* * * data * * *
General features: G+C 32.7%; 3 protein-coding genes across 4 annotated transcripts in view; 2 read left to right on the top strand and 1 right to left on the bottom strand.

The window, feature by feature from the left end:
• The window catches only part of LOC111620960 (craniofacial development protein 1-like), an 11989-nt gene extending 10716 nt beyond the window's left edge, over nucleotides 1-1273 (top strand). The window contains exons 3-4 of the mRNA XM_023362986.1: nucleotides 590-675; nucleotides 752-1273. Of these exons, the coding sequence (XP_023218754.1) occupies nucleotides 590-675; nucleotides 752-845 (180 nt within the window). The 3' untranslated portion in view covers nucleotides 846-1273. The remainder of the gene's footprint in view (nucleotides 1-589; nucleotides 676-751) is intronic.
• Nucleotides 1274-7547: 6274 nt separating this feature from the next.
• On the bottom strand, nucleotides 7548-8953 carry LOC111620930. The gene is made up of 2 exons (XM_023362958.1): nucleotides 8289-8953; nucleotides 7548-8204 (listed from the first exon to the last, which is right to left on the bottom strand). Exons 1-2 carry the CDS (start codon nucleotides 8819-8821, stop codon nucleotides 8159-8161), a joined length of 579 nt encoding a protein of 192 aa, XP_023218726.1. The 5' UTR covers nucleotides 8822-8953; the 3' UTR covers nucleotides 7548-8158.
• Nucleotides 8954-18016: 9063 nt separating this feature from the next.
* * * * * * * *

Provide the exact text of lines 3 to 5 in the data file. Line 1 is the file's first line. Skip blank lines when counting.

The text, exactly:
• The window catches only part of LOC111620960 (craniofacial development protein 1-like), an 11989-nt gene extending 10716 nt beyond the window's left edge, over nucleotides 1-1273 (top strand). The window contains exons 3-4 of the mRNA XM_023362986.1: nucleotides 590-675; nucleotides 752-1273. Of these exons, the coding sequence (XP_023218754.1) occupies nucleotides 590-675; nucleotides 752-845 (180 nt within the window). The 3' untranslated portion in view covers nucleotides 846-1273. The remainder of the gene's footprint in view (nucleotides 1-589; nucleotides 676-751) is intronic.
• Nucleotides 1274-7547: 6274 nt separating this feature from the next.
• On the bottom strand, nucleotides 7548-8953 carry LOC111620930. The gene is made up of 2 exons (XM_023362958.1): nucleotides 8289-8953; nucleotides 7548-8204 (listed from the first exon to the last, which is right to left on the bottom strand). Exons 1-2 carry the CDS (start codon nucleotides 8819-8821, stop codon nucleotides 8159-8161), a joined length of 579 nt encoding a protein of 192 aa, XP_023218726.1. The 5' UTR covers nucleotides 8822-8953; the 3' UTR covers nucleotides 7548-8158.